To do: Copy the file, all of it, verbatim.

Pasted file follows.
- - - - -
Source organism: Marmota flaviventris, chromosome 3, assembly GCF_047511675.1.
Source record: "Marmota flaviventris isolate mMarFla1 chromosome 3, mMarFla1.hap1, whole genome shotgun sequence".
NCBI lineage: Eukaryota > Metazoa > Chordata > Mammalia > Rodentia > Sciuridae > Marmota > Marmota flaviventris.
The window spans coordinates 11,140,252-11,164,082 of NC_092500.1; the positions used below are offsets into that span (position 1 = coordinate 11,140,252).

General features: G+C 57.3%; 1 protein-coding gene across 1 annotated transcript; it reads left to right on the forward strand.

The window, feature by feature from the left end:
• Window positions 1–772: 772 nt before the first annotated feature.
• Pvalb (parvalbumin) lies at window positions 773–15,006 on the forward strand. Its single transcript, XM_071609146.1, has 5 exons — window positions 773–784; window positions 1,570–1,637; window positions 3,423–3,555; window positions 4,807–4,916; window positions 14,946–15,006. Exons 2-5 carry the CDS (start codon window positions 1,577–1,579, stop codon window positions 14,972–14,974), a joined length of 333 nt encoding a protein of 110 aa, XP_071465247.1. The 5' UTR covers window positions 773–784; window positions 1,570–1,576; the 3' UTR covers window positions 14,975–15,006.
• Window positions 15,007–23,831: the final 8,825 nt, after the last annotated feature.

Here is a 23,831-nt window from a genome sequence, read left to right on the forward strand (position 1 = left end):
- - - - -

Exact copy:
Source organism: Marmota flaviventris, chromosome 3, assembly GCF_047511675.1.
Source record: "Marmota flaviventris isolate mMarFla1 chromosome 3, mMarFla1.hap1, whole genome shotgun sequence".
NCBI lineage: Eukaryota > Metazoa > Chordata > Mammalia > Rodentia > Sciuridae > Marmota > Marmota flaviventris.
The window spans coordinates 11,140,252-11,164,082 of NC_092500.1; the positions used below are offsets into that span (position 1 = coordinate 11,140,252).

General features: G+C 57.3%; 1 protein-coding gene across 1 annotated transcript; it reads left to right on the forward strand.

The window, feature by feature from the left end:
• Window positions 1–772: 772 nt before the first annotated feature.
• Pvalb (parvalbumin) lies at window positions 773–15,006 on the forward strand. Its single transcript, XM_071609146.1, has 5 exons — window positions 773–784; window positions 1,570–1,637; window positions 3,423–3,555; window positions 4,807–4,916; window positions 14,946–15,006. Exons 2-5 carry the CDS (start codon window positions 1,577–1,579, stop codon window positions 14,972–14,974), a joined length of 333 nt encoding a protein of 110 aa, XP_071465247.1. The 5' UTR covers window positions 773–784; window positions 1,570–1,576; the 3' UTR covers window positions 14,975–15,006.
• Window positions 15,007–23,831: the final 8,825 nt, after the last annotated feature.

Here is a 23,831-nt window from a genome sequence, read left to right on the forward strand (position 1 = left end):